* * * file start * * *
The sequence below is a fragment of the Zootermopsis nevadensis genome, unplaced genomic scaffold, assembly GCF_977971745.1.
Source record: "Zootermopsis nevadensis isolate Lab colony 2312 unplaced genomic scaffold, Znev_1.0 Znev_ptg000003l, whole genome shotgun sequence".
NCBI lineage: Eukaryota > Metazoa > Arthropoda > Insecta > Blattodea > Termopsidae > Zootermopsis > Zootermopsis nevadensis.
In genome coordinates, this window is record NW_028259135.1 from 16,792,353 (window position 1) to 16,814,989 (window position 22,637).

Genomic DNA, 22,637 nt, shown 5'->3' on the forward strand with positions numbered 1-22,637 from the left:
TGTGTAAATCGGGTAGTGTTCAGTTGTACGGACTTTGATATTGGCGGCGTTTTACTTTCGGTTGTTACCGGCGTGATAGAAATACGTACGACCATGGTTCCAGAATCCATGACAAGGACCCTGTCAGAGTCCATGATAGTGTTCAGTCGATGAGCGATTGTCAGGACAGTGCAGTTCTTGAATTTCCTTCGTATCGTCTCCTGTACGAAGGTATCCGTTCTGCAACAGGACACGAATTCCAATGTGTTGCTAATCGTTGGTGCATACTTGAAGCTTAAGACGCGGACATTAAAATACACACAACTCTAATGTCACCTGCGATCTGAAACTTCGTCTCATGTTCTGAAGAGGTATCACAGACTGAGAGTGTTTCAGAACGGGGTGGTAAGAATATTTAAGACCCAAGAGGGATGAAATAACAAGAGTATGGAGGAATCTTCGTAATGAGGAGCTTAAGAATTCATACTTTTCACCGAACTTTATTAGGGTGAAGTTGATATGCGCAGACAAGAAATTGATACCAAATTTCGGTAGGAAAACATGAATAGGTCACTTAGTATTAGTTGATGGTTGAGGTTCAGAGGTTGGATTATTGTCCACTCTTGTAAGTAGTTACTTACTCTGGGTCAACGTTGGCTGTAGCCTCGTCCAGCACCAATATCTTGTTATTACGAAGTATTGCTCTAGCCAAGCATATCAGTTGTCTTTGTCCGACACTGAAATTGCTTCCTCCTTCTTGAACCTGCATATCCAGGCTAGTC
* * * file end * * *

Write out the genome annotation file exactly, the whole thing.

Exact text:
The sequence below is a fragment of the Zootermopsis nevadensis genome, unplaced genomic scaffold, assembly GCF_977971745.1.
Source record: "Zootermopsis nevadensis isolate Lab colony 2312 unplaced genomic scaffold, Znev_1.0 Znev_ptg000003l, whole genome shotgun sequence".
NCBI lineage: Eukaryota > Metazoa > Arthropoda > Insecta > Blattodea > Termopsidae > Zootermopsis > Zootermopsis nevadensis.
In genome coordinates, this window is record NW_028259135.1 from 16,792,353 (window position 1) to 16,814,989 (window position 22,637).

Genomic DNA, 22,637 nt, shown 5'->3' on the forward strand with positions numbered 1-22,637 from the left:
TGTGTAAATCGGGTAGTGTTCAGTTGTACGGACTTTGATATTGGCGGCGTTTTACTTTCGGTTGTTACCGGCGTGATAGAAATACGTACGACCATGGTTCCAGAATCCATGACAAGGACCCTGTCAGAGTCCATGATAGTGTTCAGTCGATGAGCGATTGTCAGGACAGTGCAGTTCTTGAATTTCCTTCGTATCGTCTCCTGTACGAAGGTATCCGTTCTGCAACAGGACACGAATTCCAATGTGTTGCTAATCGTTGGTGCATACTTGAAGCTTAAGACGCGGACATTAAAATACACACAACTCTAATGTCACCTGCGATCTGAAACTTCGTCTCATGTTCTGAAGAGGTATCACAGACTGAGAGTGTTTCAGAACGGGGTGGTAAGAATATTTAAGACCCAAGAGGGATGAAATAACAAGAGTATGGAGGAATCTTCGTAATGAGGAGCTTAAGAATTCATACTTTTCACCGAACTTTATTAGGGTGAAGTTGATATGCGCAGACAAGAAATTGATACCAAATTTCGGTAGGAAAACATGAATAGGTCACTTAGTATTAGTTGATGGTTGAGGTTCAGAGGTTGGATTATTGTCCACTCTTGTAAGTAGTTACTTACTCTGGGTCAACGTTGGCTGTAGCCTCGTCCAGCACCAATATCTTGTTATTACGAAGTATTGCTCTAGCCAAGCATATCAGTTGTCTTTGTCCGACACTGAAATTGCTTCCTCCTTCTTGAACCTGCATATCCAGGCTAGTC